Bruises. First: bruises are not sexy. They aren't. If you don't believe me, examine yourself the next time you have one. Second: it is easy to bruise someone's neck or breasts with your teeth. It's a lot, lot harder to bruise someone's hips with your fingers. Seriously. Dirty looks will occasionally bruise my Best Beloved, but does that mean I leave finger-shaped bruises every time we have sex? No. No, it does not, and that's because it's not easy to do. Nor is this whole bruising gig something that works for most pairings. (Yes, I'm sure Keller and Beecher bruise each other; for them, that's actually playing nice. But we love those guys 'cause they're not normal.) I think (I hope) writers sometimes use "bruise" to mean something else - pressing hard enough to turn the skin white, leaving the skin flushed and red when the pressure is lifted again. But some authors are definitely talking about real, actual bruising, and unless your characters have platelet disorders, it's just not that likely. Major exception: this is OK in Smallville, as long as it is Clark who is doing the bruising. Please, unless someone can explain to me why it makes sense ('cause, hey, no canon expert here), let's never again have stories in which Lex bruises Clark without benefit of kryptonite.
They don't like to watch. Here's a tip: straight men do not typically feel comfortable when their gay male friends have sex in their presence. They certainly don't carry on a conversation with whichever friend has his mouth free of encumbrance. But it's a sign of acceptance, you cry! The pairing guys are showing how comfortable they are with their new-found sexual identity, and the observers are showing their tolerance! Um. No. Because - let me put it this way. People, just in general, do not feel comfortable watching their friends get it on. (There's an exception here for certain straight men and their lesbian friends. A mildly irritating exception. Moving on.) It has nothing to do with tolerance and everything to do with, you know, boundaries and culture. Don't like that? Get off on an uninvolved, uninterested person watching? Make up a brand new culture or alien race, sister, because it won't work in a story set in modern America (and this is just a guess, but it probably won't work in most of the rest of the first world, either). And, for the record, most people are not comfortable being watched, either. Sex is not a spectator sport, for the very good reason that it looks stupid a lot of the time; let's leave the characters their dignity, shall we? I mean, unless you're deliberately taking it away, in which case, hey - go you.
Like a virgin. Or not. If you're painting a modern-day character over the age of - oh, I'll be generous and say 25 - as a virgin, unless that person is a nun or something I'm going to need a lot of back story. A fuckload, in fact. You want to say it's the first time Daniel Jackson has had sex with a man? I'm fine with that, willing to buy that, happy to go with it. If you're telling me that an encounter in a series-time story is the first time that Daniel has ever had sex, though, um - he was married. Among other subtle clues that he might have had sex at some point in his past. So come up with a brilliant explanation or surrender the virginity, please. And, really, what's so wonderful about losing one's virginity? I've done that. It wasn't, shall we say, pleasant. Now, partly that had to do with the circumstances, but it mostly had to do with the fact that it was my first time. I've gotten better at sex since then. Way, way better, and I mean in the enjoyment as well as the technique sense. And, really, I sort of like the characters to have the same advantage. So, look. If you want to write about virgins, write HP or pre-canon stories or something. I can believe in virginity in those cases, although I adore authors who write that first time as awkward, bad, and stupid as it often is. But please don't tell me that Blair Sandburg is a virgin at 28. Or Angel, who we saw have sex in canon back on Buffy, and who is three hundred years old. Or, god help us, Christopher Fucking Keller, who has earned that honorary middle name in a variety of ways. (And yes, I've read – well, skimmed parts of - stories making just that claim for all those guys.) First time in love? Fine for some characters. First time with the same sex? Fine with most characters. First time in a long time? Perfectly acceptable in many cases. First time, period? No. Please. No.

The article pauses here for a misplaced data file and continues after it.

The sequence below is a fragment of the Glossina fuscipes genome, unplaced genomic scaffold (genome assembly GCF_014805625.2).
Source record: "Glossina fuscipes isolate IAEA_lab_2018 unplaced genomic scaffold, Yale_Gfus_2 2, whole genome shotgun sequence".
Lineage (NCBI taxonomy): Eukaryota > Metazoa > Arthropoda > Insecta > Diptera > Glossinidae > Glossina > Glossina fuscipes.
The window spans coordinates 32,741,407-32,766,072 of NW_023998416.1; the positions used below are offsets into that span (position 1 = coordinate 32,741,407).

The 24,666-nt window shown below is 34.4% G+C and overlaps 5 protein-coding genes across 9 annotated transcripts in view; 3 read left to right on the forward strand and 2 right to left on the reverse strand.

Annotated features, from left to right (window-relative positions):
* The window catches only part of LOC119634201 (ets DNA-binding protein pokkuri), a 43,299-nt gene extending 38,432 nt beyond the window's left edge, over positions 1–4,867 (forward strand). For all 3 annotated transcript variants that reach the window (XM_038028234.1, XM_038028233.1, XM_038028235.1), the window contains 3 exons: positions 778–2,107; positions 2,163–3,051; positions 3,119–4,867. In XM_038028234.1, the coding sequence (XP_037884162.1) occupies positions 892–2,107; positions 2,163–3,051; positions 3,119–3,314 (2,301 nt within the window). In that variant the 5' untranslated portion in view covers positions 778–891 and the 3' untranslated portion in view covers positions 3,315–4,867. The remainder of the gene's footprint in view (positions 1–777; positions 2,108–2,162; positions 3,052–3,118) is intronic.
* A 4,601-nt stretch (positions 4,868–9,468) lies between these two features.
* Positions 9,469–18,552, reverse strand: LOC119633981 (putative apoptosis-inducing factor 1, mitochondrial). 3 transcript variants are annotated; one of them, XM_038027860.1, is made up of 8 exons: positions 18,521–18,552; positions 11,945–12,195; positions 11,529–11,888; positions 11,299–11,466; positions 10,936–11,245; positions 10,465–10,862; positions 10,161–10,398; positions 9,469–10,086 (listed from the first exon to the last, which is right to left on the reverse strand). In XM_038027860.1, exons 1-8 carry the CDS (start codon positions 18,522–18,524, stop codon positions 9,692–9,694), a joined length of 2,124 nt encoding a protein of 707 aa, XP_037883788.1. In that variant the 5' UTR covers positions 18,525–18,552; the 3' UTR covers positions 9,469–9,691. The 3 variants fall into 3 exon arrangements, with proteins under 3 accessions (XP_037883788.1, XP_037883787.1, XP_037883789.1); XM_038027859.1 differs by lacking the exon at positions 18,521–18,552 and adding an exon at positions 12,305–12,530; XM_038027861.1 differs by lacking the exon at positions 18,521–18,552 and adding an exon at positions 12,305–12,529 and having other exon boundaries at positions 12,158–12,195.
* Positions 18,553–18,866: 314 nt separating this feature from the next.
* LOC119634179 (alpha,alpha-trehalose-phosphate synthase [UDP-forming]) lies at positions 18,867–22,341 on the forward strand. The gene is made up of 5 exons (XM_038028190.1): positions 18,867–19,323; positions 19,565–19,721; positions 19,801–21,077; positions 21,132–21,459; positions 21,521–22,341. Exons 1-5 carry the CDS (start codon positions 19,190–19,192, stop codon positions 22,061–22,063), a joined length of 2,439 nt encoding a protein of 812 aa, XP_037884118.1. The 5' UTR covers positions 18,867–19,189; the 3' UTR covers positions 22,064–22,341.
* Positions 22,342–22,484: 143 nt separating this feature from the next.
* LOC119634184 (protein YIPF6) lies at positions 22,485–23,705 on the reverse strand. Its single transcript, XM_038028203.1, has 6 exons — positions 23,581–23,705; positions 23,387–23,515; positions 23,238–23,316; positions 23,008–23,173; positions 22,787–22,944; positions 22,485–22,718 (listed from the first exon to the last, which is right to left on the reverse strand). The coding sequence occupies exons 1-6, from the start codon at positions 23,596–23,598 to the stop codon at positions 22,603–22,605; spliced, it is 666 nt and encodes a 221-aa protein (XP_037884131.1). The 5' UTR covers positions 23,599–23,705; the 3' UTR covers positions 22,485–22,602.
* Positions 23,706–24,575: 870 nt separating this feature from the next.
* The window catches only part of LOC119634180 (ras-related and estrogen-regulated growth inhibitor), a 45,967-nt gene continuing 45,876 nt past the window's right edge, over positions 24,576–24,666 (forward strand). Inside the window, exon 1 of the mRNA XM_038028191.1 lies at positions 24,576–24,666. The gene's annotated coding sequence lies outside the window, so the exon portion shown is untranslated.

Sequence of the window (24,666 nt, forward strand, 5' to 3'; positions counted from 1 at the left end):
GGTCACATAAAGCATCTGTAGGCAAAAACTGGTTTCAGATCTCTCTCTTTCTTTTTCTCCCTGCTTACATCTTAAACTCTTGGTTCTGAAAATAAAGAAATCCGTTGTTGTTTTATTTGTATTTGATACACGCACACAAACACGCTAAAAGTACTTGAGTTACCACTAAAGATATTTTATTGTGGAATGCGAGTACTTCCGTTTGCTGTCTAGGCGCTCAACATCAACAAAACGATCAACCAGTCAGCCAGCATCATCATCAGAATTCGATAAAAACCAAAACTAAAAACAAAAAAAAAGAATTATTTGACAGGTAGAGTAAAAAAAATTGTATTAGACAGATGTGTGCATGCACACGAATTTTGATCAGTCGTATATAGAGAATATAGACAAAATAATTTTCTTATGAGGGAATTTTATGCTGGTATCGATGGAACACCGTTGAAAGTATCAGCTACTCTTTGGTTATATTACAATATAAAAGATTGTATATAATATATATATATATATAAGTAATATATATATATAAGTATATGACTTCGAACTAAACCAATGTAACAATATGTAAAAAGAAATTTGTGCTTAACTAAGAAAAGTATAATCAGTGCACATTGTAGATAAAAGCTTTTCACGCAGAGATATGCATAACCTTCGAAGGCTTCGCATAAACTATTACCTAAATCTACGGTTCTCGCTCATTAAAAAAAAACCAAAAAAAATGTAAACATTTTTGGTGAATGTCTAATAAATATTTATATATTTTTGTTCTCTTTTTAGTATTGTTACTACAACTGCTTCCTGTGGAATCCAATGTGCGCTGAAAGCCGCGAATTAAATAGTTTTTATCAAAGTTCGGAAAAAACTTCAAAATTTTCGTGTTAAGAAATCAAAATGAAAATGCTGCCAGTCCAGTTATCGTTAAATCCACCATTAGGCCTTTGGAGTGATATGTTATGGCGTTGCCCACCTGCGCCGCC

Think I missed something? Previous FF rants are here, here, and here.
Got some FF bitching to get off your chest? Share in the comments section. I like to know I'm not alone in my insanity.